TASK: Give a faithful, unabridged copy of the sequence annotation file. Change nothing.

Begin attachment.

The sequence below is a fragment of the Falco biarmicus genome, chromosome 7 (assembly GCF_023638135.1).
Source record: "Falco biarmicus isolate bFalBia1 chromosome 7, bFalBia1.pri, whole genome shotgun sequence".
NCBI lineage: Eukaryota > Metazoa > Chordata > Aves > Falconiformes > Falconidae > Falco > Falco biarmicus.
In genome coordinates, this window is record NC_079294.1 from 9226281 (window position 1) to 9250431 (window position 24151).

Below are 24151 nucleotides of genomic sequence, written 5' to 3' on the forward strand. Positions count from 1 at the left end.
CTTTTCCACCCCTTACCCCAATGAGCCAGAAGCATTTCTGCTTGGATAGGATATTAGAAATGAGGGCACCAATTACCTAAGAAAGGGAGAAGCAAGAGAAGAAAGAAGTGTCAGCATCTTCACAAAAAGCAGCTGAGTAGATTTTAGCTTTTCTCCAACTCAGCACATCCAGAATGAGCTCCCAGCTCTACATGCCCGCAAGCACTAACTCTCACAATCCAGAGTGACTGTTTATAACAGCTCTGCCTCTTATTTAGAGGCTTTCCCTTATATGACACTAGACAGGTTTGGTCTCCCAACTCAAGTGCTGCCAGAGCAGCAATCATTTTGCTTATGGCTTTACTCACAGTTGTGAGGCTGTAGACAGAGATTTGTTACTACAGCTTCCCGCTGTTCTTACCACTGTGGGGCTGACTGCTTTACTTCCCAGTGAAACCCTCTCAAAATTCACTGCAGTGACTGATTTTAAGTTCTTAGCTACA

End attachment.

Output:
The sequence below is a fragment of the Falco biarmicus genome, chromosome 7 (assembly GCF_023638135.1).
Source record: "Falco biarmicus isolate bFalBia1 chromosome 7, bFalBia1.pri, whole genome shotgun sequence".
NCBI lineage: Eukaryota > Metazoa > Chordata > Aves > Falconiformes > Falconidae > Falco > Falco biarmicus.
In genome coordinates, this window is record NC_079294.1 from 9226281 (window position 1) to 9250431 (window position 24151).

Below are 24151 nucleotides of genomic sequence, written 5' to 3' on the forward strand. Positions count from 1 at the left end.
CTTTTCCACCCCTTACCCCAATGAGCCAGAAGCATTTCTGCTTGGATAGGATATTAGAAATGAGGGCACCAATTACCTAAGAAAGGGAGAAGCAAGAGAAGAAAGAAGTGTCAGCATCTTCACAAAAAGCAGCTGAGTAGATTTTAGCTTTTCTCCAACTCAGCACATCCAGAATGAGCTCCCAGCTCTACATGCCCGCAAGCACTAACTCTCACAATCCAGAGTGACTGTTTATAACAGCTCTGCCTCTTATTTAGAGGCTTTCCCTTATATGACACTAGACAGGTTTGGTCTCCCAACTCAAGTGCTGCCAGAGCAGCAATCATTTTGCTTATGGCTTTACTCACAGTTGTGAGGCTGTAGACAGAGATTTGTTACTACAGCTTCCCGCTGTTCTTACCACTGTGGGGCTGACTGCTTTACTTCCCAGTGAAACCCTCTCAAAATTCACTGCAGTGACTGATTTTAAGTTCTTAGCTACA